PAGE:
by Robert Earl Houston
I have not been in my office or in any church meetings since the end of May. I’ve been on sick leave because of a discovery of melanoma (cancer) upon my body following two biopsies, and removal of said cancer (praise God), and subsequent aftermath of a two hour surgery.
However, I want to share with you three things (among many) that I have learned during this time off as a pastor:
#1 – I Have Learned The Show Must Go On
This is going to rub a lot of pastors the wrong way – please forgive me for that – but when the senior pastor is down, the congregational life still (and must) roll on.
Meetings still have to be held. Rehearsals still have to be conducted. Sunday School still has to meet. Morning Worship still has to continue on. And yes, preaching still has to still be performed Sunday after Sunday. Bible Study still has to be taught as well.
If you’re ego is so large that you think you are the end all, be all of the lifeblood of your congregation – whether you’re the founding pastor or one in a great lineage of pastors – illness will teach you quickly that the church must still roll on.
I live right next door to the church and I get the benefit of hearing the car doors shut every morning that lets me know that church staff is there, in the afternoons that let me know that meetings are still being held, and evenings that corporate activities are going on.
Things should never stop with the Church just because the Pastor is ill.
# 2 – I have Learned That What You Taught Rises to the Occasion
I have noticed that my teaching and preaching is now reverberating through the congregation and they are doing what they’ve been taught.
Every Sunday we run a sick and shut in list in the weekly bulletin with an admonishment from me to visit them and send them cards. I now have accumulated a collection of beautiful cards of encouragement. This is a high-tech era, so I’ve gotten text messages, emails, tweets, and even electronic greeting cards.
Not only that, they have provided food and loving care. Just yesterday a couple of men from the church came over to change air filters and lighting – which I can’t perform due to being in a leg splint and under doctor’s orders to stay off my feet. The ladies of the church have brought meals to the house or given me and my wife money to purchase meals. This morning one of my Deacons came to the house and visited with me before worship because “I just had to lay eyes on my pastor.”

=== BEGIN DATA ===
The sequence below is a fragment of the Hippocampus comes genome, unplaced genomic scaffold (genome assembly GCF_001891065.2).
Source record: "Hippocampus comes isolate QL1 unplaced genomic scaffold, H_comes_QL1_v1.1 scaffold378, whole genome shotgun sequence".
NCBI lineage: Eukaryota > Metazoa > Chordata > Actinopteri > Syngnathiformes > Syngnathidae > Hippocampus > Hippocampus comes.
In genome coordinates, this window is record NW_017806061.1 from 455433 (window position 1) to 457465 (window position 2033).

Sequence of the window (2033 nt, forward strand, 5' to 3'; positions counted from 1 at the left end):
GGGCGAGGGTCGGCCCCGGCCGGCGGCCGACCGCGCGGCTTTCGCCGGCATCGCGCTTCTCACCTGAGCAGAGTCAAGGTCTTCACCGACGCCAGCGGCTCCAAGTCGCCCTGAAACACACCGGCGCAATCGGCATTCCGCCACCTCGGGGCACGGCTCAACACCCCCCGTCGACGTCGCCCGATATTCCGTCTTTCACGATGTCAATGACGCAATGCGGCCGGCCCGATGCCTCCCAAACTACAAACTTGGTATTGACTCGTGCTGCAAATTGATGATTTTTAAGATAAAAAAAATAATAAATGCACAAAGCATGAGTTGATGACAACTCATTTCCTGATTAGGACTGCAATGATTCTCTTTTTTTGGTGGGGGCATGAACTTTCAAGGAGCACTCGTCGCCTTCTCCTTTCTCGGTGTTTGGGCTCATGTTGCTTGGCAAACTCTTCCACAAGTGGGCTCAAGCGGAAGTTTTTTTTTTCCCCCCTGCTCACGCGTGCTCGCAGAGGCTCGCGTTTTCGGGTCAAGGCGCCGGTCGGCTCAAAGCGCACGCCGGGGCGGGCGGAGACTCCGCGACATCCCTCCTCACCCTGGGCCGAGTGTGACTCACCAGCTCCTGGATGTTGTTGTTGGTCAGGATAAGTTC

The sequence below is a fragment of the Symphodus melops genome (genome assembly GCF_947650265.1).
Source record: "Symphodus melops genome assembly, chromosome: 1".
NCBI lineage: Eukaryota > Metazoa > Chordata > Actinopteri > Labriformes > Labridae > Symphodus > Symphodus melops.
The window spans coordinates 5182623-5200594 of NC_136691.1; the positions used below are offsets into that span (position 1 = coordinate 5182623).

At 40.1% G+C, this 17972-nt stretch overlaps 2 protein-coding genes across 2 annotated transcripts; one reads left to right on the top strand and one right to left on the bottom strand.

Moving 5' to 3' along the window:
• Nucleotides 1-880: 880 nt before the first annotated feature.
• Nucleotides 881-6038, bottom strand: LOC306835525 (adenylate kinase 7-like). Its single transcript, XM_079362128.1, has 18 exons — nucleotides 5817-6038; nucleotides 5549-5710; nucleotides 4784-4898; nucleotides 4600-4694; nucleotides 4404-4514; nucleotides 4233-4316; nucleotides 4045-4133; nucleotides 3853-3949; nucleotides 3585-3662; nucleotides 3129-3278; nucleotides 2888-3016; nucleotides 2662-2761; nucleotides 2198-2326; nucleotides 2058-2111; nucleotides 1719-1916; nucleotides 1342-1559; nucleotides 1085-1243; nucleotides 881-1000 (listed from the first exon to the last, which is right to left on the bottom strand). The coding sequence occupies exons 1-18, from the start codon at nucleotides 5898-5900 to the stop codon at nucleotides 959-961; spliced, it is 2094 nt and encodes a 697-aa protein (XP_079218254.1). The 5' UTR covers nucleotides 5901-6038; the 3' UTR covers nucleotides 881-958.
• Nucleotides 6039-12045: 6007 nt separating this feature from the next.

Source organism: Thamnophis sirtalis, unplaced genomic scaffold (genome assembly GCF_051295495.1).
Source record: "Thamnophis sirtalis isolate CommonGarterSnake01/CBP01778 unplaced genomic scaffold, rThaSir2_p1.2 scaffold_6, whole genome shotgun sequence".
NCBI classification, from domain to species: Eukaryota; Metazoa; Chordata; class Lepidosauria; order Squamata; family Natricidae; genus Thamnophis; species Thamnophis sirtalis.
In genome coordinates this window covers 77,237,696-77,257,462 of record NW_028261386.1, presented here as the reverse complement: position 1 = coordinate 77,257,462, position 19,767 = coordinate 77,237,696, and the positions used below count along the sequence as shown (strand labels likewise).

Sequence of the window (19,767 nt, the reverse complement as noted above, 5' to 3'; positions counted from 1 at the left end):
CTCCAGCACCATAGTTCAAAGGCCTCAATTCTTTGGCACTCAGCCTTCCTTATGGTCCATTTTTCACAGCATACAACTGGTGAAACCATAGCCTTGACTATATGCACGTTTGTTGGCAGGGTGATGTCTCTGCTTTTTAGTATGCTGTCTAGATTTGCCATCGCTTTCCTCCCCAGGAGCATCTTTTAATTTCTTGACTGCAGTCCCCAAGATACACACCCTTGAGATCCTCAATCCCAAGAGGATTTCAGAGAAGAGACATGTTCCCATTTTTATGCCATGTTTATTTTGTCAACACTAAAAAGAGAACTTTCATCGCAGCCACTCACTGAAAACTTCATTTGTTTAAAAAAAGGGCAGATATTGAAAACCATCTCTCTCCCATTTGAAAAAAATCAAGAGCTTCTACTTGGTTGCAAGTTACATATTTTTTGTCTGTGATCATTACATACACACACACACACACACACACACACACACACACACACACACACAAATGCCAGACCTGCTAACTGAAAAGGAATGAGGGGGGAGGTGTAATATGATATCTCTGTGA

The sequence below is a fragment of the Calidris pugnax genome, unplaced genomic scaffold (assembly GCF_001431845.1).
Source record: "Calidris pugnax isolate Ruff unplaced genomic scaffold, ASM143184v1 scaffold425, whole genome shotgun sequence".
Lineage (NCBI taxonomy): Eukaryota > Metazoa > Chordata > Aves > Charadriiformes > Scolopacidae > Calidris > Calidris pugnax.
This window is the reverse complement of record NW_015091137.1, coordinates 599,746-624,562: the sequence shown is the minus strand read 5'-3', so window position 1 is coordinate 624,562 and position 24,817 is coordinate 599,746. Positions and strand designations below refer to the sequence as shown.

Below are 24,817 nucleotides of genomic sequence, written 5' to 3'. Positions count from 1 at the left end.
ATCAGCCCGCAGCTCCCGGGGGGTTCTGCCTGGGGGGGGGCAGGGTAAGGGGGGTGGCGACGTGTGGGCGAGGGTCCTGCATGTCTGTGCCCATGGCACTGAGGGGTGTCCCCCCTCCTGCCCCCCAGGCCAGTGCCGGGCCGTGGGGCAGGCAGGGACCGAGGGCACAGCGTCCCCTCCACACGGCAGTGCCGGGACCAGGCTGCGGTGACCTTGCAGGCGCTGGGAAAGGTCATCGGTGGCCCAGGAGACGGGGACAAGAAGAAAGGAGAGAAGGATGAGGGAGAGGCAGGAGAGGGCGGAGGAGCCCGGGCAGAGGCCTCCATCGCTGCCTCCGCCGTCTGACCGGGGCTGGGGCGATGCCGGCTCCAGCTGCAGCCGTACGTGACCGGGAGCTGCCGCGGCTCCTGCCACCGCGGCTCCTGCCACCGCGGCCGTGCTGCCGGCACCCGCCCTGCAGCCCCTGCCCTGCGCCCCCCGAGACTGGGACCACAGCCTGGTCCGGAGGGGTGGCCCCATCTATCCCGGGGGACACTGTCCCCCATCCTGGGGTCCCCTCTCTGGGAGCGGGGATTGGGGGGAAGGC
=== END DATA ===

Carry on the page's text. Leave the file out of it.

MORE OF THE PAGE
When you are a pastor who cares about the people and are known for getting up out of bed in the middle of the night to see about my members, I’m now the same recipient of that same love that I gave out. My chairman of Deacons came to me and said something that I’ve said in many different settings, “I’ll handle it.” It’s comforting to know that the teachings of “loving one another” and “caring for one another” have resulted in watching it being performed.
#3 – I Have Learned That Being Missed Is Temporary but One Day will be Eternal
As I open the cards and emails, I keep reading these words: “We miss you.” And when I can, I write back or communicate back, “I miss y’all too.” And hopefully in just a few short weeks, I will be returning back to my old routine (Lord willing).
When I get back, I expect to see stacks of stuff – papers, letters, requests – you know? The usual pastoral paperwork that 99% of the congregation is not even aware that takes place. I’ve had to cancel speaking engagements, teaching engagements and have to catch up with members and staff and to find out what’s going on at the church.
But a day is coming. If the Lord tarries, there will come a time when a future absence won’t be temporary, but it will be permanent. Whether it’s by death or relocation or adverse circumstances or the Lord’s direction – one of these days, Pastor Houston won’t be coming back. This illness has reminded me that none of us who serve as Pastors are permanent. We are in the long procession of men and women that have come before us and will follow after us.
As much as I love my church, I also owe it to my church to make sure that I’m not the focus of their worship and work – because I’m temporary. I followed a beloved minister who was temporary – albeit 46 years – he was guaranteed to be with the church forever. I’m just 53 and if I served as long as my predecessor I would be in my early 90s. Even if the Lord gave me unusual strength and zeal even with a pep in my step at 93 – there is still coming a day when my tenure is completed.
So, I am glad that we all remember that Pastors serve in seasons – but my job is to preach every Sunday, Christ and Him crucified. When I teach, the lesson is never about me – it’s about He who died, was buried, and rose with all power in His hand. It’s my job to remind everyone that pastors are human but Jesus is eternal.
In Conclusion, I can’t wait to get back on my feet. I thank the Lord for what I’m learning while off my feet.
Your comments are welcomed.